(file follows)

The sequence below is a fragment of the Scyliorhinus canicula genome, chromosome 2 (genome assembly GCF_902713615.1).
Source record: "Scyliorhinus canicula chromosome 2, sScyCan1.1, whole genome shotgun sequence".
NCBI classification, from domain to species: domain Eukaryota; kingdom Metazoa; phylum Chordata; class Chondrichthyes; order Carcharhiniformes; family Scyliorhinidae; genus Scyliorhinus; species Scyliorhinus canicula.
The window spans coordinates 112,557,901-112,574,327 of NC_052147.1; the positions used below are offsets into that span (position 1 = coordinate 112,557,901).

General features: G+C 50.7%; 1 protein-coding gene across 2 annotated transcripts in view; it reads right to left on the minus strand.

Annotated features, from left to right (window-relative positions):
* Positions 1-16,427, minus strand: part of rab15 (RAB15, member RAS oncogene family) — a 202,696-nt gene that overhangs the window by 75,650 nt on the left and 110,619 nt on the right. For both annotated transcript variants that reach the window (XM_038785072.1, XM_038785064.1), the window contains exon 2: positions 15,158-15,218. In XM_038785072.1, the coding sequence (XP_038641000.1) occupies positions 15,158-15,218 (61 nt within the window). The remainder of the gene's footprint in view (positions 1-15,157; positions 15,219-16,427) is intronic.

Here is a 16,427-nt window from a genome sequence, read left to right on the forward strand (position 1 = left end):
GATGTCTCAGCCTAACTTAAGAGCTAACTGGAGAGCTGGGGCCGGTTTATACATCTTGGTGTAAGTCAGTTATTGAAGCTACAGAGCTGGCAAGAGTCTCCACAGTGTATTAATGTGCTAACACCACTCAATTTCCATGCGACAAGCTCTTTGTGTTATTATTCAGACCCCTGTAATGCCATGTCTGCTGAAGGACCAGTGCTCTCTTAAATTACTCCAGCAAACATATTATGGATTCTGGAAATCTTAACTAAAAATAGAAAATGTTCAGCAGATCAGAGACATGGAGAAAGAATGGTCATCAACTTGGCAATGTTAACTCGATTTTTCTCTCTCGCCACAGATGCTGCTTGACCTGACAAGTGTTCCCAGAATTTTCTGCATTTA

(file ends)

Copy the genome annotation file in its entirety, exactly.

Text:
The sequence below is a fragment of the Scyliorhinus canicula genome, chromosome 2 (genome assembly GCF_902713615.1).
Source record: "Scyliorhinus canicula chromosome 2, sScyCan1.1, whole genome shotgun sequence".
NCBI classification, from domain to species: domain Eukaryota; kingdom Metazoa; phylum Chordata; class Chondrichthyes; order Carcharhiniformes; family Scyliorhinidae; genus Scyliorhinus; species Scyliorhinus canicula.
The window spans coordinates 112,557,901-112,574,327 of NC_052147.1; the positions used below are offsets into that span (position 1 = coordinate 112,557,901).

General features: G+C 50.7%; 1 protein-coding gene across 2 annotated transcripts in view; it reads right to left on the minus strand.

Annotated features, from left to right (window-relative positions):
* Positions 1-16,427, minus strand: part of rab15 (RAB15, member RAS oncogene family) — a 202,696-nt gene that overhangs the window by 75,650 nt on the left and 110,619 nt on the right. For both annotated transcript variants that reach the window (XM_038785072.1, XM_038785064.1), the window contains exon 2: positions 15,158-15,218. In XM_038785072.1, the coding sequence (XP_038641000.1) occupies positions 15,158-15,218 (61 nt within the window). The remainder of the gene's footprint in view (positions 1-15,157; positions 15,219-16,427) is intronic.

Here is a 16,427-nt window from a genome sequence, read left to right on the forward strand (position 1 = left end):
GATGTCTCAGCCTAACTTAAGAGCTAACTGGAGAGCTGGGGCCGGTTTATACATCTTGGTGTAAGTCAGTTATTGAAGCTACAGAGCTGGCAAGAGTCTCCACAGTGTATTAATGTGCTAACACCACTCAATTTCCATGCGACAAGCTCTTTGTGTTATTATTCAGACCCCTGTAATGCCATGTCTGCTGAAGGACCAGTGCTCTCTTAAATTACTCCAGCAAACATATTATGGATTCTGGAAATCTTAACTAAAAATAGAAAATGTTCAGCAGATCAGAGACATGGAGAAAGAATGGTCATCAACTTGGCAATGTTAACTCGATTTTTCTCTCTCGCCACAGATGCTGCTTGACCTGACAAGTGTTCCCAGAATTTTCTGCATTTA